Wyoming: Life at its Best

February 27, 2013  •  Leave a Comment

I recently traveled to Shell, Wyoming, (population 85), for a photography workshop at The Hideout Ranch. I learned a lot about photography during the week I was there, but I also noticed that people in Wyoming haven't lost the art of conversation. Without exception, the locals wanted me to visit with them while they'd leisurely spin a yarn or two. I heard about the best way to rope a buffalo out of a cattle pasture, how to spot rattlesnakes on the trail, and where to pitch your tent away from grizzly bears by camping in the Bighorns and not at Yellowstone, but if you do camp in the Bighorns, you ought to have a can of bear spray with you anyway. It was refreshing to slow down the pace and talk with people again, away from cellphones and computers.

 

 The one and a half hour drive from Cody to The Hideout passes by thousands of acres of land owned by the Bureau of Land Management in the McCullough Peaks area. It's flat, high desert land, covered with sagebrush and home to a herd of wild horses, one of several herds in the state of Wyoming. On our way to the ranch, we turned off the highway onto a short gravel road to watch the horses . A huge sign posted by the B.L.M. had a strict list of rules for visitors to follow. In order to keep the herds wild, there should be no interaction between the people and the mustangs, meaning no feeding them or approaching them. When I jumped down from the truck to get a better view, I was surprised to see how robust and large the horses looked. Although they are of mixed heritage, a recent DNA sampling revealed a strong draft horse influence that is reflected in their size. Well-fed, very tall and curious, the herd started coming towards us slowly. As we retreated back to the truck and climbed inside, I marveled at this glimpse of the Old West.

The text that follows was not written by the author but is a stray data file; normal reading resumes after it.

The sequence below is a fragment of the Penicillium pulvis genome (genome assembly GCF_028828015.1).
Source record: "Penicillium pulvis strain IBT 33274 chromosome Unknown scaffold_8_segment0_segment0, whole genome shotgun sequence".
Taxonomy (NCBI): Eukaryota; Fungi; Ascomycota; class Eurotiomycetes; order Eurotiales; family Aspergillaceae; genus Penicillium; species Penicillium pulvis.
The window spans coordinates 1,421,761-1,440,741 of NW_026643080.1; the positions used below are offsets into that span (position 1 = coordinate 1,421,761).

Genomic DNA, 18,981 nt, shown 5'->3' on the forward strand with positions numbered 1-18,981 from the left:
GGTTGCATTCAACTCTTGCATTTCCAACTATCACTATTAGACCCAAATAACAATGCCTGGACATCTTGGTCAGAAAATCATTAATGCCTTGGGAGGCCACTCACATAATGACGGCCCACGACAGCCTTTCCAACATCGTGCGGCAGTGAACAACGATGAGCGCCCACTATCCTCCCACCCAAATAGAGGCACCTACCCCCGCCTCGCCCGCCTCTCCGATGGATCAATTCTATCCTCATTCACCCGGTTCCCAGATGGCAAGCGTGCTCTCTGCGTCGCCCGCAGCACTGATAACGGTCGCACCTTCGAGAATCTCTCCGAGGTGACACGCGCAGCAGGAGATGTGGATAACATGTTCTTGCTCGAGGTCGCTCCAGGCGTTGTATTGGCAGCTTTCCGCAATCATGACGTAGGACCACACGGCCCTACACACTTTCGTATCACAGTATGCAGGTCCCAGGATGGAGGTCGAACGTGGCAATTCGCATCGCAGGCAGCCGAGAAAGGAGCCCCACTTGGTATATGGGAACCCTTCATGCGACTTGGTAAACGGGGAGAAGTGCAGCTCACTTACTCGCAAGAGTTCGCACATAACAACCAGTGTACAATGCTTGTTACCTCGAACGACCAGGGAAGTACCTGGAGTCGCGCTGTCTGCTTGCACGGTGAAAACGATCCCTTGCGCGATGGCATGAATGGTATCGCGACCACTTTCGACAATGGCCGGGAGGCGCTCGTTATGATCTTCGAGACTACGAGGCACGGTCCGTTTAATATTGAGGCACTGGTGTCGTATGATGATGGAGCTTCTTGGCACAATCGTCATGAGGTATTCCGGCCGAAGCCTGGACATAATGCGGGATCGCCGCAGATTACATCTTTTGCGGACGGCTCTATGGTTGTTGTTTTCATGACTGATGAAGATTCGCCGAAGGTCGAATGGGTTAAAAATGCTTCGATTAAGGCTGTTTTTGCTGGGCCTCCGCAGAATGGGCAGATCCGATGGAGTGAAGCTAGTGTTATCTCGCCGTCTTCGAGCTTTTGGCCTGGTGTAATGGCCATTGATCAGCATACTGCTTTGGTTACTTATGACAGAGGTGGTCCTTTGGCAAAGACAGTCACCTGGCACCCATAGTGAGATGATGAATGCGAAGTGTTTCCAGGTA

The Hideout Ranch participates in a Wild Horse adoption program and has a small herd of mustangs that they train over time to become ranch horses. Throughout the week, I had several chances to photograph these stunning horses, as they grazed, walked and loped over the snowy, Western landscape. Watching the horses was fulfilling in a way that listening to music or seeing a beautiful sunset elevates your spirit. Here is a photograph of the mustangs from the ranch. You can see more mustangs in the Wranglers and Ranches Gallery.

Mustang PaintsMustang PaintsThe beautiful markings of three mustang paints echo the colors of the earth and snow. Mustangs are descendants of horses brought to North America by the Spanish explorers in the 16th century.

Needle Rock, Flitner Ranch, Wyoming

 


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